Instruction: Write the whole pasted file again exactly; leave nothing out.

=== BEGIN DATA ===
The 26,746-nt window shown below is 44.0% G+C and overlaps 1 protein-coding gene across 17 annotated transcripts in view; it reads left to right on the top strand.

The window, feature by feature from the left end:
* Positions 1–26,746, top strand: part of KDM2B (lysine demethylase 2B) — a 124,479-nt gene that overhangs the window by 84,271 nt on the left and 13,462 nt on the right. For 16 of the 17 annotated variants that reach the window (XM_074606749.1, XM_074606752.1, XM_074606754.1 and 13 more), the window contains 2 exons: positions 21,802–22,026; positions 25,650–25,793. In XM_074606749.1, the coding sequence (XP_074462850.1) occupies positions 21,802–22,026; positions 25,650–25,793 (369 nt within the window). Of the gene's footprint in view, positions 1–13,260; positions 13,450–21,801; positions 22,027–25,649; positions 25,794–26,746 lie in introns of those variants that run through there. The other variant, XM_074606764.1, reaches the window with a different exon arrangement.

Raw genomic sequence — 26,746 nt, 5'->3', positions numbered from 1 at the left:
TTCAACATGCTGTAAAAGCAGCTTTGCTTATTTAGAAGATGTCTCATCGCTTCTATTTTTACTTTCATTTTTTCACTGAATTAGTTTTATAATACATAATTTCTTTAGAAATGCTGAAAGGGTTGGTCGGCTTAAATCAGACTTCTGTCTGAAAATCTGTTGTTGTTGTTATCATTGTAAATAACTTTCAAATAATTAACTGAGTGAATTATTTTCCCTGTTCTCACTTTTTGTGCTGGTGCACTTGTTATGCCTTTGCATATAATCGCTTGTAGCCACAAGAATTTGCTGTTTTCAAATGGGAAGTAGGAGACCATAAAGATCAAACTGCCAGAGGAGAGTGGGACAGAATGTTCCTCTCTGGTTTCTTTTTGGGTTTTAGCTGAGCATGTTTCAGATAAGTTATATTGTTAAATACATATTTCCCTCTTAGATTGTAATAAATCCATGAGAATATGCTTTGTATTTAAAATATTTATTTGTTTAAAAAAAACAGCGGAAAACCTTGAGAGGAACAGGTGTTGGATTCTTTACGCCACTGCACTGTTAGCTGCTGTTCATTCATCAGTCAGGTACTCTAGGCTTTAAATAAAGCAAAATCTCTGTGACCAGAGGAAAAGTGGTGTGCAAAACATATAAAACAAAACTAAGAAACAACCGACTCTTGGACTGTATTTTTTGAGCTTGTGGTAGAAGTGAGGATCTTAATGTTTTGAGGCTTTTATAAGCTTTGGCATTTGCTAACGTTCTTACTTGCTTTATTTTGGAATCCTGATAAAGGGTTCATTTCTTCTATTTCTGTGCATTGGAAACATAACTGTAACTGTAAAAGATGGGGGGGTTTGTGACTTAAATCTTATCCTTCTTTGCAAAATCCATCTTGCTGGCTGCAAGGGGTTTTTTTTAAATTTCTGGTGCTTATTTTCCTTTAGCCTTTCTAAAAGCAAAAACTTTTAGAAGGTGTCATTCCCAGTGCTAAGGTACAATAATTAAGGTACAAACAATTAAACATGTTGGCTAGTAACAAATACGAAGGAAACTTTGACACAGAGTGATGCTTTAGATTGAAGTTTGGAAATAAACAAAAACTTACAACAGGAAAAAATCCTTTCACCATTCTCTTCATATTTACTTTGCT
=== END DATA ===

The 26,746-nt window shown below is 44.0% G+C and overlaps 1 protein-coding gene across 17 annotated transcripts in view; it reads left to right on the top strand.

The window, feature by feature from the left end:
* Positions 1–26,746, top strand: part of KDM2B (lysine demethylase 2B) — a 124,479-nt gene that overhangs the window by 84,271 nt on the left and 13,462 nt on the right. For 16 of the 17 annotated variants that reach the window (XM_074606749.1, XM_074606752.1, XM_074606754.1 and 13 more), the window contains 2 exons: positions 21,802–22,026; positions 25,650–25,793. In XM_074606749.1, the coding sequence (XP_074462850.1) occupies positions 21,802–22,026; positions 25,650–25,793 (369 nt within the window). Of the gene's footprint in view, positions 1–13,260; positions 13,450–21,801; positions 22,027–25,649; positions 25,794–26,746 lie in introns of those variants that run through there. The other variant, XM_074606764.1, reaches the window with a different exon arrangement.

Raw genomic sequence — 26,746 nt, 5'->3', positions numbered from 1 at the left:
TTCAACATGCTGTAAAAGCAGCTTTGCTTATTTAGAAGATGTCTCATCGCTTCTATTTTTACTTTCATTTTTTCACTGAATTAGTTTTATAATACATAATTTCTTTAGAAATGCTGAAAGGGTTGGTCGGCTTAAATCAGACTTCTGTCTGAAAATCTGTTGTTGTTGTTATCATTGTAAATAACTTTCAAATAATTAACTGAGTGAATTATTTTCCCTGTTCTCACTTTTTGTGCTGGTGCACTTGTTATGCCTTTGCATATAATCGCTTGTAGCCACAAGAATTTGCTGTTTTCAAATGGGAAGTAGGAGACCATAAAGATCAAACTGCCAGAGGAGAGTGGGACAGAATGTTCCTCTCTGGTTTCTTTTTGGGTTTTAGCTGAGCATGTTTCAGATAAGTTATATTGTTAAATACATATTTCCCTCTTAGATTGTAATAAATCCATGAGAATATGCTTTGTATTTAAAATATTTATTTGTTTAAAAAAAACAGCGGAAAACCTTGAGAGGAACAGGTGTTGGATTCTTTACGCCACTGCACTGTTAGCTGCTGTTCATTCATCAGTCAGGTACTCTAGGCTTTAAATAAAGCAAAATCTCTGTGACCAGAGGAAAAGTGGTGTGCAAAACATATAAAACAAAACTAAGAAACAACCGACTCTTGGACTGTATTTTTTGAGCTTGTGGTAGAAGTGAGGATCTTAATGTTTTGAGGCTTTTATAAGCTTTGGCATTTGCTAACGTTCTTACTTGCTTTATTTTGGAATCCTGATAAAGGGTTCATTTCTTCTATTTCTGTGCATTGGAAACATAACTGTAACTGTAAAAGATGGGGGGGTTTGTGACTTAAATCTTATCCTTCTTTGCAAAATCCATCTTGCTGGCTGCAAGGGGTTTTTTTTAAATTTCTGGTGCTTATTTTCCTTTAGCCTTTCTAAAAGCAAAAACTTTTAGAAGGTGTCATTCCCAGTGCTAAGGTACAATAATTAAGGTACAAACAATTAAACATGTTGGCTAGTAACAAATACGAAGGAAACTTTGACACAGAGTGATGCTTTAGATTGAAGTTTGGAAATAAACAAAAACTTACAACAGGAAAAAATCCTTTCACCATTCTCTTCATATTTACTTTGCT